PIMP MY PLATE is my weekly series of reviews of cafés and restaurants in city and regional areas. My food challenge to have my lunch-or-brunch plate pimped for $19 or less.
‘It’s not all about the food’
Anjappar Chettinad Indian Restaurant
Walking along Church Street, I noticed the word Chettinad on the façade of Anjappar Indian restaurant across the street.
Chettinad is the name of a region, not a curry, of the Sivaganga district of southern Tamil Nadu state, in India.
The word immediately triggers a food memory for me – Rick Stein’s recipe for Chicken Chettinad in his INDIA cookbook. It’s a favourite recipe and I’ve cooked it often. I haven’t seen it on a menu before, so it felt like fate – or fateful.
‘Is the kitchen still serving lunch?’ I asked, as it was approximately 2.35pm in the afternoon.
‘Yes,’ replied the waitress.
I took a seat, was handed a menu, and I flicked it open.
A minute later, the waitress came back and asked me to hurry up with my order as the kitchen closed at 3pm. OK, fair enough. But at the time I didn’t realise that the kitchen closing time meant everyone – myself and one other diner – were expected to exit the restaurant.
On her way back to the kitchen the waitress locked the front door of the restaurant.
I speed-read the menu and made my choices: an entrée of Nethily Fry ($11.99) – described as ‘fresh anchovies marinated in special masala and deep fried’; and a main course of Chettinad Chicken Masala ($15.99) – chicken fried with shallots and spices. I’m not a fan of fresh anchovies but these sounded interesting and delicious.
The entrée plate of Nethily Fry arrived without a dipping sauce, or cutlery. I asked if the anchovies came with a sauce, and was told it didn’t have a sauce. OK, fair enough. The anchovies are chewy and delicious, and as munch-worthy as popping potato fries into your mouth, and having no cutlery except a spoon, that’s how I ate them.
So when my chicken arrived, I asked for cutlery.
The Chettinad Chicken Masala has a rich and delicious sauce, with more depth of spice and flavour than I usually expect from a $16 meal. There were no vegetables in the sauce, which is always disappointing, but not unusual.
Aware that the clock was ticking away towards closing time, I asked for my entrée to be packed as a takeaway. I thought this might save a few precious moments for both of us, until the waitress came back with a plastic bag and a foil bag, sat them on the table, and walked away. Well that’s a first – being expected to D.I.Y. my own takeaway!
The diner next to me paid his bill and left. Now I was alone in the restaurant, and the pressure was on…
After eating a few more mouthfuls of my masala, the waitress decided to stand vigil near my table. Obviously it was her strategy to hurry me out the door.
Tick, tock, tick, tick.
I tried to ignore this behaviour to avoid indigestion from speed-eating.
I ate another mouthful, and then she came over and asked if I could hurry up as “the restaurant closes at 3.30pm”.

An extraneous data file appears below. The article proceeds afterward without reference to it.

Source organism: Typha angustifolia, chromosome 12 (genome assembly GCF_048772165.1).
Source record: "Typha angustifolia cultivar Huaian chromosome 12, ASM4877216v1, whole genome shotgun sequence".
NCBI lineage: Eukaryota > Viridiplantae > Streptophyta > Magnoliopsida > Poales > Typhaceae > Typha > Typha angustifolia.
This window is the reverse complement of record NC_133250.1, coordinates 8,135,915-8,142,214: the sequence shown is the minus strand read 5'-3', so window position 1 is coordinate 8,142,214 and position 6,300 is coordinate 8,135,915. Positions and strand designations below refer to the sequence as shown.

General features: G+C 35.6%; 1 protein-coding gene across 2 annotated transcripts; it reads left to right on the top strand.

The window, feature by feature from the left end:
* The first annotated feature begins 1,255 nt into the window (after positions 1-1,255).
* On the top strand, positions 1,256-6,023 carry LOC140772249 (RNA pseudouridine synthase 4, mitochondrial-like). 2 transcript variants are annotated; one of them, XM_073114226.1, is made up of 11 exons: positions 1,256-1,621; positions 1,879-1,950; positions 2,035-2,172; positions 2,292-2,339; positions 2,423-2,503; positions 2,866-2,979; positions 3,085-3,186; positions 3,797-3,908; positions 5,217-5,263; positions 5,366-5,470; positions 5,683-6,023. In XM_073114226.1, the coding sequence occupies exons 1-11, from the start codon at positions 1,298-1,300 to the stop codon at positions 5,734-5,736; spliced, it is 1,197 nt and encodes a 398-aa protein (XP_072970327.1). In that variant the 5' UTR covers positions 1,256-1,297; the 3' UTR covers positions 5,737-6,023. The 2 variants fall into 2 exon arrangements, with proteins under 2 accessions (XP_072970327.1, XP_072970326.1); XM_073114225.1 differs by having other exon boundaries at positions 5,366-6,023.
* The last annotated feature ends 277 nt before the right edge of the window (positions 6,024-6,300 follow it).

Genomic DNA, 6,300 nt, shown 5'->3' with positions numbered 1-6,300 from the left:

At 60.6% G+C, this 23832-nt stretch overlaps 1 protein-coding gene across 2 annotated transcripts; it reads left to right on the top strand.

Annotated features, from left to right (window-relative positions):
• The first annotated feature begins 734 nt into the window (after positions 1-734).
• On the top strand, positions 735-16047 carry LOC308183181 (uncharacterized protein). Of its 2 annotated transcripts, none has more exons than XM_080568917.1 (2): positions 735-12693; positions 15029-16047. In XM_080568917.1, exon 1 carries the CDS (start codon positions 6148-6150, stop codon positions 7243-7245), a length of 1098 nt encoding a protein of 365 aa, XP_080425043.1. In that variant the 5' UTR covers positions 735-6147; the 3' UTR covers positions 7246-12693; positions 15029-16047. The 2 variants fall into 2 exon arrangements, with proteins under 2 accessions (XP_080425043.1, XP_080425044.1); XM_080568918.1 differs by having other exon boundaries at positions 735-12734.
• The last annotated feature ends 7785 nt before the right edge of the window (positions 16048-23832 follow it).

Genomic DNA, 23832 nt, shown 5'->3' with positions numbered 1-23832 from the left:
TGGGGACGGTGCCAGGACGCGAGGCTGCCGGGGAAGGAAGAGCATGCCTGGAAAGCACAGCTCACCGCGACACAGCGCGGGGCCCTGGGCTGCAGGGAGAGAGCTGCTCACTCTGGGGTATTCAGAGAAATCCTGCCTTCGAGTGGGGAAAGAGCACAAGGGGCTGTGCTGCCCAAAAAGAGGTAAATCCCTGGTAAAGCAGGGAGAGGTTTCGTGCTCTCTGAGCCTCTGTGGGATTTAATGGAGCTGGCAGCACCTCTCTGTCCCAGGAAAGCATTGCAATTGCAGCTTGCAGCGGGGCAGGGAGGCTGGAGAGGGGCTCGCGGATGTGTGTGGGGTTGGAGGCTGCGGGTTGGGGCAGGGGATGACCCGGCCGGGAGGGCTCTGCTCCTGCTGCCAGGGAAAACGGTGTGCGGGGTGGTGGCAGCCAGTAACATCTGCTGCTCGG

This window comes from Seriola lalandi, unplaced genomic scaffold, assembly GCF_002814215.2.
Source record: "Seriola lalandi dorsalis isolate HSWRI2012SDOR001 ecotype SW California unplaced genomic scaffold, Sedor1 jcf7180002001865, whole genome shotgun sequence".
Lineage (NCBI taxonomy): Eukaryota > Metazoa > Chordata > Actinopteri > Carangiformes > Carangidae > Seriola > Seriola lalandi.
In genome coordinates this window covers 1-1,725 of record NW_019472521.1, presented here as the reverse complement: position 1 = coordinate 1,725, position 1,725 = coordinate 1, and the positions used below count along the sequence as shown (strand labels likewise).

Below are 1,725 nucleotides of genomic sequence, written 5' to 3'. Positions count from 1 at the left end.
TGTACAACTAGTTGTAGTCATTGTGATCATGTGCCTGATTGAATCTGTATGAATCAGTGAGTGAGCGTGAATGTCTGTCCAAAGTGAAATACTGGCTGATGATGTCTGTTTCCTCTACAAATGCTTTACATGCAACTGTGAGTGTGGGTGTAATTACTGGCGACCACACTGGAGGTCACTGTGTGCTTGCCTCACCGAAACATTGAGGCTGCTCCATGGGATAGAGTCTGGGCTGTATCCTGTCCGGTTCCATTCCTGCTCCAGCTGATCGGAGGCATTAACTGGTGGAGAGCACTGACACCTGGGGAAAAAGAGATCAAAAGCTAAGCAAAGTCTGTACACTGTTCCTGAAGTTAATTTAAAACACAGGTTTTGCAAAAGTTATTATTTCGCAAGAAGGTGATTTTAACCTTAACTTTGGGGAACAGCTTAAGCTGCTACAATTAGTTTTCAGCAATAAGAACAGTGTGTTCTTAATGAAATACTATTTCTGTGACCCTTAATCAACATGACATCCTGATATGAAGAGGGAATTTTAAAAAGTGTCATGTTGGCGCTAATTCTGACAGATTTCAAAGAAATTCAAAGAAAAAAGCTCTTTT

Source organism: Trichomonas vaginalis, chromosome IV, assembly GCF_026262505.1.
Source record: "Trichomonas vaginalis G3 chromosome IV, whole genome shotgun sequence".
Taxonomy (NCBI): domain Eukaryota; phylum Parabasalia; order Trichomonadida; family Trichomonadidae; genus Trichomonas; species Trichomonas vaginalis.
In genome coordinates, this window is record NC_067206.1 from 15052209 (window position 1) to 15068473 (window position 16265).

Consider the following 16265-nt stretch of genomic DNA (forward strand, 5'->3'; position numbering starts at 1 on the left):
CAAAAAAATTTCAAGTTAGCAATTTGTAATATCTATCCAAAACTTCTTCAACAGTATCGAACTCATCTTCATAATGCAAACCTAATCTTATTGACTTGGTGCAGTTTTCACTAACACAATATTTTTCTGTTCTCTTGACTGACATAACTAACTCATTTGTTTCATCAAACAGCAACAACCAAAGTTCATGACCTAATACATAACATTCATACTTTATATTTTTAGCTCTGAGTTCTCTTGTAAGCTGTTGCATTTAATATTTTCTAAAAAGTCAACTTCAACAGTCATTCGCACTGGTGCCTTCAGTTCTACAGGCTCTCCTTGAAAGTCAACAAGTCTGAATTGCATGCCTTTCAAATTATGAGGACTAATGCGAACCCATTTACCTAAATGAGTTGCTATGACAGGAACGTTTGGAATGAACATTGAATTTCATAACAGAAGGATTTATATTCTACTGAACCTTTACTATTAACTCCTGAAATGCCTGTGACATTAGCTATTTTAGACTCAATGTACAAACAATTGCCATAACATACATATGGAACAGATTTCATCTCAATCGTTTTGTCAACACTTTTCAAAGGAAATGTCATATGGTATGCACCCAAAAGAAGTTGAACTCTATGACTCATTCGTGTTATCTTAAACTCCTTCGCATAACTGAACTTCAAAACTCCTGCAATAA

I glanced at my phone …. I had 7 minutes to closing time.
I’d had enough of her, and I had eaten enough. I slid the remaining anchovies into the foil bag provided, sealed the top, and dutifully popped it into the plastic carry bag.
‘Oh I didn’t mean to rush you,’ said the waitress. Hell, no!
‘Next time I suggest you just tell people the restaurant is closed,’ I suggested, knowing there would never be a ‘next time’ for me.
I paid the bill and as I stood waiting for the waitress to unlock the front door, I picked up one of their takeaway menus. With a smirk I noticed the words HIGH CLASS restaurant on the front of the brochure.
On the back of the brochure, and on the back pages of the menu, they advertise that Anjappar restaurant in Parramatta is one of a worldwide franchise that includes restaurants in Dubai, Qatar, Malaysia, Canada, Singapore, USA, and several other countries. I imagine the hospitality offered is more generous in the other locations.
To be fair, I did arrive near end of lunchtime trading – they reopen to serve dinner – however if you can’t deliver service to paying customers then you shouldn’t seat them, and instead, say the restaurant is closed.
Later I had a look at online reviews for this restaurant and found other diners have experienced a similar lack of hospitality.
The basic principle of hospitality is that good service is more important than good food if you want to engage customers and create repeat customers.
If you manage a café or restaurant you are cooking and serving in a commercial enterprise, so there are both industry and customer expectations that you’re offering food and service at a professional level.
At home, a few hours later, I munched through my deep fried anchovies and scrolled through more online reviews of Anjappar in Parramatta. I nodded as I read the one that recommended, ‘Only do take away from here,’ and dipped my hand into the foil bag for another handful of anchovies.
RATED: Just do takeout FOOD: 3.5/5
VALUE: 3/5 ATMOS: 0/5 VIBE: Hospitality-free zone
ANJAPPAR – 108, 106/108 Church St, Parramatta